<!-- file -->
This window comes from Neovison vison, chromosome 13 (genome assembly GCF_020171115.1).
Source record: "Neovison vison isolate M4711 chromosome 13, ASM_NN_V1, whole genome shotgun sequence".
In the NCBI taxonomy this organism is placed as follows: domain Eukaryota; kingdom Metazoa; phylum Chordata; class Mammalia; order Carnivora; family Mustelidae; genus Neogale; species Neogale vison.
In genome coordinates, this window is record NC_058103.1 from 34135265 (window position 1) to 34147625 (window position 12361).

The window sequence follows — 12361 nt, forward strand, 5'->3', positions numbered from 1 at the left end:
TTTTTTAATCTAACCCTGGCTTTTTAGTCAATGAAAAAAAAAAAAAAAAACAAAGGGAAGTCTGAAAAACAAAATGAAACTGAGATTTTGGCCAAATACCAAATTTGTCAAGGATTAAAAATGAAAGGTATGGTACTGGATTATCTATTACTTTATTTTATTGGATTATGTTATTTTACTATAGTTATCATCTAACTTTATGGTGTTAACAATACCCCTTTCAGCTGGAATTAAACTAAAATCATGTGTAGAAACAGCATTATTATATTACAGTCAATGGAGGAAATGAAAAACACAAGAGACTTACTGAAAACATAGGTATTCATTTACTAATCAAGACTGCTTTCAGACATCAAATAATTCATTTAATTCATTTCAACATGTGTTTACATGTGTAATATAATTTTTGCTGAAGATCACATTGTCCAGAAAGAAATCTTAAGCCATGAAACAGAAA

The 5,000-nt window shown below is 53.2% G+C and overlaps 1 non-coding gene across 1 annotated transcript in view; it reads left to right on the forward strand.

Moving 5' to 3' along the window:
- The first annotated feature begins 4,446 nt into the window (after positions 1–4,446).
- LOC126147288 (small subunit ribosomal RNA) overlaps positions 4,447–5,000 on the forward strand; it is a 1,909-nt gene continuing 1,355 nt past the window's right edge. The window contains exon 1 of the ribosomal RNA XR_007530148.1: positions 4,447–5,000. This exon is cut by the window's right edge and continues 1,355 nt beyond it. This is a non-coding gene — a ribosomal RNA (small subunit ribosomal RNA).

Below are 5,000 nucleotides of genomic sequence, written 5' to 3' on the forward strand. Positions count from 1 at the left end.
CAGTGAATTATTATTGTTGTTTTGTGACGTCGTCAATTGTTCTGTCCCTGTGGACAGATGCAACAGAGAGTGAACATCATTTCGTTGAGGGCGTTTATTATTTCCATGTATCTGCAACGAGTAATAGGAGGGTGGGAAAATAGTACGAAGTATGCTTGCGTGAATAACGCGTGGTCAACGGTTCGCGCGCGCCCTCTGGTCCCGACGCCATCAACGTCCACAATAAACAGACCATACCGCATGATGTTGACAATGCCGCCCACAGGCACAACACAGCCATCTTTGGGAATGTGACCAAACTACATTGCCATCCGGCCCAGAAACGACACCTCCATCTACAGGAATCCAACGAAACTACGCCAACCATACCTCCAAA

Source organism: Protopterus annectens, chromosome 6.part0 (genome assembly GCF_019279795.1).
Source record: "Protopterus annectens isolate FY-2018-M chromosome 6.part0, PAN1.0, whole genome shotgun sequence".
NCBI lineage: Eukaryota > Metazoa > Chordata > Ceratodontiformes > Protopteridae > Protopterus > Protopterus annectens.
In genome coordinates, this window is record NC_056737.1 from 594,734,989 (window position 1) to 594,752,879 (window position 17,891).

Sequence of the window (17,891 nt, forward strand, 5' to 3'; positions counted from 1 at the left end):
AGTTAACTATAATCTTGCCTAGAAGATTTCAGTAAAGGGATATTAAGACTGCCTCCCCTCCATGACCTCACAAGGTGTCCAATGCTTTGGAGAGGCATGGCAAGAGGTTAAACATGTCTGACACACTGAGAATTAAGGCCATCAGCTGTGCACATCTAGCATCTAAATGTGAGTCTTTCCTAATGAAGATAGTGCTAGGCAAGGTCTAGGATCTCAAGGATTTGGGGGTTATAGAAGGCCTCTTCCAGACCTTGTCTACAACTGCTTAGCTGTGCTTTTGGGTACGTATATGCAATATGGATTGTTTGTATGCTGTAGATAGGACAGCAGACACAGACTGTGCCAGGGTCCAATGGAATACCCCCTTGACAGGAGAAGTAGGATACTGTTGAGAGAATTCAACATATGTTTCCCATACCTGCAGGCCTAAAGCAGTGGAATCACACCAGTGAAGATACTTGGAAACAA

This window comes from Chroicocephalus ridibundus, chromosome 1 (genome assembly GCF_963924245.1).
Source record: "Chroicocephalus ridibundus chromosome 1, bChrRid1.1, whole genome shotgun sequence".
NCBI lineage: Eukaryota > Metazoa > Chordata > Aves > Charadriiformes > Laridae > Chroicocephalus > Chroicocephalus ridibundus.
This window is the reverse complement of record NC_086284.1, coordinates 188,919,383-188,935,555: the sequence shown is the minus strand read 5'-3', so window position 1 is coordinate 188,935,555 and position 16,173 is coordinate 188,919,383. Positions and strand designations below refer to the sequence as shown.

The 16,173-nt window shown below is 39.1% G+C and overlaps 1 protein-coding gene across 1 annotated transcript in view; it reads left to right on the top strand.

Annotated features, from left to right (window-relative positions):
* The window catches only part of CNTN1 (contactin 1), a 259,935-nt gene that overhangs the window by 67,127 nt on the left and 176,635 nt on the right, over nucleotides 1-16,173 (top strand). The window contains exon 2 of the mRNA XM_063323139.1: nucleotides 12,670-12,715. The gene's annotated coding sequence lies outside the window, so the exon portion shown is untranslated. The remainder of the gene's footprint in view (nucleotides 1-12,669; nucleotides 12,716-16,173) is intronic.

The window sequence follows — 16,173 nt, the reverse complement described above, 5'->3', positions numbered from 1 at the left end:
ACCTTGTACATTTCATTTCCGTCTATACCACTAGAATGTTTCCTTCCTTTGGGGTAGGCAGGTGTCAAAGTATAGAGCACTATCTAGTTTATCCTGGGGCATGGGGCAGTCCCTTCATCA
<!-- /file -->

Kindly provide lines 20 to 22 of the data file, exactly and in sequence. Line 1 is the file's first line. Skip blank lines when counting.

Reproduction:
Source record: "Chroicocephalus ridibundus chromosome 1, bChrRid1.1, whole genome shotgun sequence".
NCBI lineage: Eukaryota > Metazoa > Chordata > Aves > Charadriiformes > Laridae > Chroicocephalus > Chroicocephalus ridibundus.
This window is the reverse complement of record NC_086284.1, coordinates 188,919,383-188,935,555: the sequence shown is the minus strand read 5'-3', so window position 1 is coordinate 188,935,555 and position 16,173 is coordinate 188,919,383. Positions and strand designations below refer to the sequence as shown.